5 Facts About Protein & Recovery After a Workout

By , PhD, Clif Nutrition Advisory Council member, sports nutritionist, and Team CLIF Athlete.

The ideas and suggestions written below are provided for general educational purposes only and should not be construed as medical advice or care. Always seek the advice of a doctor or other qualified professional before beginning any physical fitness or health- and nutrition-related activity.

Replace with: Nutrition plays an important role in optimizing performance before, during and after exercise. While CLIF BAR energy* baris purposefully crated with a blend of plant-based protein, fat and carbohydrates with phosphorus to energize* you BEFORE or DURING a workout (learn more about What to Eat Before A Workout), did you know that what you eat AFTER exercise is just as important for performance? And when it comes to fueling recovery after a tough workout, protein is key.”

*Phosphorus contributes to normal energy-yielding metabolism.

1. How does protein repair and rebuild muscle?

Protein is made up of amino acids, which act like building blocks for the body. When you eat protein after exercise, it gives your muscles the amino acids necessary to repair and rebuild.

And why is this important? Well, repetitive muscle contractions from jumping, running, and other forms of exercise can break down muscle cells and cause damage to the muscles in your arms, legs, and the rest of your body.

Taking in enough protein after exercise helps reverse damage, build muscle, and get you ready for the next tough workout.

2. How much protein do you need for muscle recovery?

“Protein synthesis” is the scientific way of saying “repairing and growing muscle.” Post-exercise intake of about 0.2–0.5 grams of protein per kilogram of body weight (g/kg) has been shown to increase this muscle protein synthesis.1 That’s about 10–30g of protein, depending on your body weight and the intensity and duration of your workout. The longer and more intense the exercise, the more protein is needed to optimise recovery. Over the course of the day, active individuals should aim to eat about 10–20 per cent of their total daily energy intake from protein (or about 50–100g, based on a 2,000-calorie diet). Athletes may need even more protein and should aim for 1.2–2g/kg each day.1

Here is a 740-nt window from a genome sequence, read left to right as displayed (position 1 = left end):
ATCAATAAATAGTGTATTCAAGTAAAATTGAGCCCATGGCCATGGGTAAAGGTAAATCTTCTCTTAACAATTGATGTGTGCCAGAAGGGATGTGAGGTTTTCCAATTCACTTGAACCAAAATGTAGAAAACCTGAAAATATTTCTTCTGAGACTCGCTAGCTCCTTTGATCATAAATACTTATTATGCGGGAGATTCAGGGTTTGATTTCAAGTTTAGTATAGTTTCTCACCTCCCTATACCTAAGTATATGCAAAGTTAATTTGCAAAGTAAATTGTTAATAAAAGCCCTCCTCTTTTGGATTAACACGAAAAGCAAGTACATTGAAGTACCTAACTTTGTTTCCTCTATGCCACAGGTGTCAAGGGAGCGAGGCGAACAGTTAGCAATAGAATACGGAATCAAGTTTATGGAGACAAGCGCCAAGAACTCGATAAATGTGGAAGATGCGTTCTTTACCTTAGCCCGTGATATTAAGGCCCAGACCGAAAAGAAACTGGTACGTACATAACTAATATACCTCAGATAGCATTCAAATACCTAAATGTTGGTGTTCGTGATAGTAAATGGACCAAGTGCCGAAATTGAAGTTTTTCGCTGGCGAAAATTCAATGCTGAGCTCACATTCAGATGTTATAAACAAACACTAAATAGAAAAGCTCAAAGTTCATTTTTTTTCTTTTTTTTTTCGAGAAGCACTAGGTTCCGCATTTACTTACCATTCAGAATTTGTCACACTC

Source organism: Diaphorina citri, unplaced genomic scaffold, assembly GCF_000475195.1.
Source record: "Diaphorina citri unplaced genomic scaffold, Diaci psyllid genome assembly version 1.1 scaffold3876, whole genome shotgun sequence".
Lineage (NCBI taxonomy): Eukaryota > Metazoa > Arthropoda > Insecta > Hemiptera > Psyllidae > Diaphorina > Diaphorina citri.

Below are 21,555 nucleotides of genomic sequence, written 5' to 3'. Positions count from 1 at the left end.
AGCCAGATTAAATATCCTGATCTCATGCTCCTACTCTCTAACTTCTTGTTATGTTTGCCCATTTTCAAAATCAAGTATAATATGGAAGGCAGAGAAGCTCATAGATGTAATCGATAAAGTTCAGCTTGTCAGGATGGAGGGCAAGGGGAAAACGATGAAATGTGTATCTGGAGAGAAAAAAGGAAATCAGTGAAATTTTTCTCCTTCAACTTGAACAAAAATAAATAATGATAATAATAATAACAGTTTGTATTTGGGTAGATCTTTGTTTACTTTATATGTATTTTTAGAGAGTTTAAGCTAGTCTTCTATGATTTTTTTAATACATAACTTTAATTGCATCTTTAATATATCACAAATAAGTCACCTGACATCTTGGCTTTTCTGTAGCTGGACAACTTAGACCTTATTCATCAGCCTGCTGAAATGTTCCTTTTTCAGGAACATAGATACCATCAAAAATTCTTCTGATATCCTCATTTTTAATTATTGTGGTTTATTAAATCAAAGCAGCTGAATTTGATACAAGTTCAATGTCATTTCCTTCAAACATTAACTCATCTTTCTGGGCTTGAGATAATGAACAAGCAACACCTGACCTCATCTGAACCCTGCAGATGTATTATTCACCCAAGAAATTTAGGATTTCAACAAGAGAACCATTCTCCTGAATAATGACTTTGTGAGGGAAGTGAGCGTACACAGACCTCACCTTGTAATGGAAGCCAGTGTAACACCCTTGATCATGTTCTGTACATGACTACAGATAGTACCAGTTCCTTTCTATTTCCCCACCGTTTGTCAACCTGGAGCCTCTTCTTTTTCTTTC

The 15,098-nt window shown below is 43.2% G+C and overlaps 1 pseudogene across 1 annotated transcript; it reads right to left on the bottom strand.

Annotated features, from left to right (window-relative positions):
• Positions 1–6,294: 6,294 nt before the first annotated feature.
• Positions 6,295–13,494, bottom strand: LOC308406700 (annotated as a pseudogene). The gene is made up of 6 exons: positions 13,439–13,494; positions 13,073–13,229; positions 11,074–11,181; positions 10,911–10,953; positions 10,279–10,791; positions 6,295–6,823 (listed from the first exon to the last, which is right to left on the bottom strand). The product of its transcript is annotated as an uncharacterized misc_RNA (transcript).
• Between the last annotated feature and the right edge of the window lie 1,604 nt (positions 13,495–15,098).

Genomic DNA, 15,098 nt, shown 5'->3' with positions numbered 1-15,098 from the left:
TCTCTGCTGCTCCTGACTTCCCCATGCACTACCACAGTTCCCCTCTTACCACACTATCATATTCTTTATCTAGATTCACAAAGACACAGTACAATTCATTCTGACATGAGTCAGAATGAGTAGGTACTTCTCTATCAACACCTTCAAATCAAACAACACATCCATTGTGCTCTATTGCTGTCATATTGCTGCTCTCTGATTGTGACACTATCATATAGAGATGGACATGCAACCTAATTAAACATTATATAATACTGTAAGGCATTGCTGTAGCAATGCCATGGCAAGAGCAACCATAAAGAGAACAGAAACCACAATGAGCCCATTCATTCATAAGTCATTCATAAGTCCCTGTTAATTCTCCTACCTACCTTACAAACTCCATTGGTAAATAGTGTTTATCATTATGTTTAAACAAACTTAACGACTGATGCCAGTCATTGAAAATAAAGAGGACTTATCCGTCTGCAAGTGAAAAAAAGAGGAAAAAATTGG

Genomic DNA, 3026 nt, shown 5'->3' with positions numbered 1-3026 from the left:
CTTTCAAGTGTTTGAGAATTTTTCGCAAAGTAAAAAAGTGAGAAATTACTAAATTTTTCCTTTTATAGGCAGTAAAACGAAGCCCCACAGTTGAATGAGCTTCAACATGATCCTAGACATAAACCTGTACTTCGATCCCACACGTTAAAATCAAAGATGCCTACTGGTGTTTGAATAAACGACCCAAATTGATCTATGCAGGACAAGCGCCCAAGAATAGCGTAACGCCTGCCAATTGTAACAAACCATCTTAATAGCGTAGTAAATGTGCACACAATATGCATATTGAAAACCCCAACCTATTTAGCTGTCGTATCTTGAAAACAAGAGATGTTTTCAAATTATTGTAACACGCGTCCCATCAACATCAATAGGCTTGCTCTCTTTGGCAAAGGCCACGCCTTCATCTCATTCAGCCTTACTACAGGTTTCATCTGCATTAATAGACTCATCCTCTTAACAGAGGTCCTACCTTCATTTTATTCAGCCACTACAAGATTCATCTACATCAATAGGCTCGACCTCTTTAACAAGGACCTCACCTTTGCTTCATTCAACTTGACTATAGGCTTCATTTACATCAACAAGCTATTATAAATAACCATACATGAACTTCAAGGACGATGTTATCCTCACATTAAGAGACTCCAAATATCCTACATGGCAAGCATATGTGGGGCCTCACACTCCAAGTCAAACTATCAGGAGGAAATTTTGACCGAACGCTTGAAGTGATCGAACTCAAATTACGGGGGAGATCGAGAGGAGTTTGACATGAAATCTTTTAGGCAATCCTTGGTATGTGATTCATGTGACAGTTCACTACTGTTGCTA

While protein gets most of the glory when it comes to post-exercise fuel, carbohydrates have a role to play, too.2,3,4 In fact, carbohydrates and protein in a 3:1 or 4:1 ratio have been found to help maximise recovery by replenishing energy stores.5

With a blend of carbs and protein, some of my favourite recovery foods include a glass of chocolate milk, the American classic peanut butter and jam sandwich.

3. Why is it important to have protein right after a workout?

Intense or prolonged activity causes an increase in muscle protein breakdown. This is followed by an increase in muscle protein synthesis over the next 24 hours.6 For that reason, it’s important to consider both the amount of protein you eat and when you eat it.

Ideally, protein should be eaten within 30 minutes of finishing a workout. Combined with simple carbohydrates (i.e., sugar), your post-exercise snack can help both replenish energy stores and rebuild muscle. Miss the 30-minute window? While less effective, fuelling any time after activity is still important and can be beneficial.7

4. What type of protein is best after a workout?

From whole foods to supplements and animal- to plant-based proteins, there are many ways to meet your protein needs, and it can be confusing to navigate. Also known as complete proteins, high-quality proteins (those that are highly digestible and provide an adequate amount of essential amino acids, which our bodies can’t make) are most effective for building, repairing, and maintaining muscle.8

High-quality food sources of protein include dairy, fish, meat, eggs, and soy. However, that’s not the only type of protein that’s useful. You’ve likely seen whey (from dairy) and plant-based protein powders, concentrates, and isolates on the market, too.